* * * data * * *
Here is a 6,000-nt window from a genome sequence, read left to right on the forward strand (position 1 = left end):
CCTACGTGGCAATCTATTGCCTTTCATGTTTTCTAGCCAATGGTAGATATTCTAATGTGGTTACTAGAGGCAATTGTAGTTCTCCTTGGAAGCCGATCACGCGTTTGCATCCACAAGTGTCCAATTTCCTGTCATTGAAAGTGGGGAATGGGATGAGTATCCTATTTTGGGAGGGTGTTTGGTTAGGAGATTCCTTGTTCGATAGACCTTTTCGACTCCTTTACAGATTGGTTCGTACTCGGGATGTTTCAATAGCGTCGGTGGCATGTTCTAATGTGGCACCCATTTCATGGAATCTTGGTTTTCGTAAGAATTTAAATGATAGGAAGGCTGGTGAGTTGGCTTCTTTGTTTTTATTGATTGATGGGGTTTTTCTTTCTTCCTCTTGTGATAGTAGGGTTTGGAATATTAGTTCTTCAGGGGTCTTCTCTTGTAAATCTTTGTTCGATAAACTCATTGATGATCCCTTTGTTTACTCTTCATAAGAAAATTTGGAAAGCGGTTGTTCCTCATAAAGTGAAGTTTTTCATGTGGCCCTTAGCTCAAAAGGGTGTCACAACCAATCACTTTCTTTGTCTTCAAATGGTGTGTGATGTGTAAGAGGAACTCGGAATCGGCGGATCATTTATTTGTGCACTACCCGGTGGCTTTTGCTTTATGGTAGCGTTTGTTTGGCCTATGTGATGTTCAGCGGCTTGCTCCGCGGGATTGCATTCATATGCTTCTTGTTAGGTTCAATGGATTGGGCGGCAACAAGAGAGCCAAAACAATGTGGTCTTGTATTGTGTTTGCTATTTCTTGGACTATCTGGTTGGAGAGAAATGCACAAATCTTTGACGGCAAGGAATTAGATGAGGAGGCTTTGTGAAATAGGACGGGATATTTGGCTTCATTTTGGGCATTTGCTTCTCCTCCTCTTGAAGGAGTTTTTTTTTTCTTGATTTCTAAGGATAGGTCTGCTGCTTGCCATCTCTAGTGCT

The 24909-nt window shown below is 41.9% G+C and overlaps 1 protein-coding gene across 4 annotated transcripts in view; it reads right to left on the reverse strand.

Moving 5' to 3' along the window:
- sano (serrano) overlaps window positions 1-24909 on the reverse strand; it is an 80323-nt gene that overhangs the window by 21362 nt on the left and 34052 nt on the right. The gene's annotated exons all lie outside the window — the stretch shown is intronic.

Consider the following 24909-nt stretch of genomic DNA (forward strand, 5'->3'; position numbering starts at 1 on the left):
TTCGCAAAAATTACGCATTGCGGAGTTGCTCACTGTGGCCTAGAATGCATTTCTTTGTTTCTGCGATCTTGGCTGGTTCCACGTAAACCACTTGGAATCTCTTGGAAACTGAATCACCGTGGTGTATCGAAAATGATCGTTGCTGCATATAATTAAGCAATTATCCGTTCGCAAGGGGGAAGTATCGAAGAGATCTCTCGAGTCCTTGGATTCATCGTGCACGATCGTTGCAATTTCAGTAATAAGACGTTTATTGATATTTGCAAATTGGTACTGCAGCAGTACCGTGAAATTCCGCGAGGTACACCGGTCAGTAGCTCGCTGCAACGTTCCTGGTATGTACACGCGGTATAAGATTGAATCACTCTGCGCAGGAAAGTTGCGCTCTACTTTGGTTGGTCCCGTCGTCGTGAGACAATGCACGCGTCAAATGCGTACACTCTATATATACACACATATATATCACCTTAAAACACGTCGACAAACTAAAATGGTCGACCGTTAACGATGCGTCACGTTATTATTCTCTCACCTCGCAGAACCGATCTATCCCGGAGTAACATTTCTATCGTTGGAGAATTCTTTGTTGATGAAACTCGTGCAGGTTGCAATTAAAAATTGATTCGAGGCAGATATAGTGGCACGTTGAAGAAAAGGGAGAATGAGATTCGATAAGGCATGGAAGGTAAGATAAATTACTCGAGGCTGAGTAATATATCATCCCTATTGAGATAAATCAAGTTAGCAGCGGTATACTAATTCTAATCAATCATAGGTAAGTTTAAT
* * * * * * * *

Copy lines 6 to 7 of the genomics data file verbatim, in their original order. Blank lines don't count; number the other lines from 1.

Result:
Consider the following 24909-nt stretch of genomic DNA (forward strand, 5'->3'; position numbering starts at 1 on the left):
TTCGCAAAAATTACGCATTGCGGAGTTGCTCACTGTGGCCTAGAATGCATTTCTTTGTTTCTGCGATCTTGGCTGGTTCCACGTAAACCACTTGGAATCTCTTGGAAACTGAATCACCGTGGTGTATCGAAAATGATCGTTGCTGCATATAATTAAGCAATTATCCGTTCGCAAGGGGGAAGTATCGAAGAGATCTCTCGAGTCCTTGGATTCATCGTGCACGATCGTTGCAATTTCAGTAATAAGACGTTTATTGATATTTGCAAATTGGTACTGCAGCAGTACCGTGAAATTCCGCGAGGTACACCGGTCAGTAGCTCGCTGCAACGTTCCTGGTATGTACACGCGGTATAAGATTGAATCACTCTGCGCAGGAAAGTTGCGCTCTACTTTGGTTGGTCCCGTCGTCGTGAGACAATGCACGCGTCAAATGCGTACACTCTATATATACACACATATATATCACCTTAAAACACGTCGACAAACTAAAATGGTCGACCGTTAACGATGCGTCACGTTATTATTCTCTCACCTCGCAGAACCGATCTATCCCGGAGTAACATTTCTATCGTTGGAGAATTCTTTGTTGATGAAACTCGTGCAGGTTGCAATTAAAAATTGATTCGAGGCAGATATAGTGGCACGTTGAAGAAAAGGGAGAATGAGATTCGATAAGGCATGGAAGGTAAGATAAATTACTCGAGGCTGAGTAATATATCATCCCTATTGAGATAAATCAAGTTAGCAGCGGTATACTAATTCTAATCAATCATAGGTAAGTTTAAT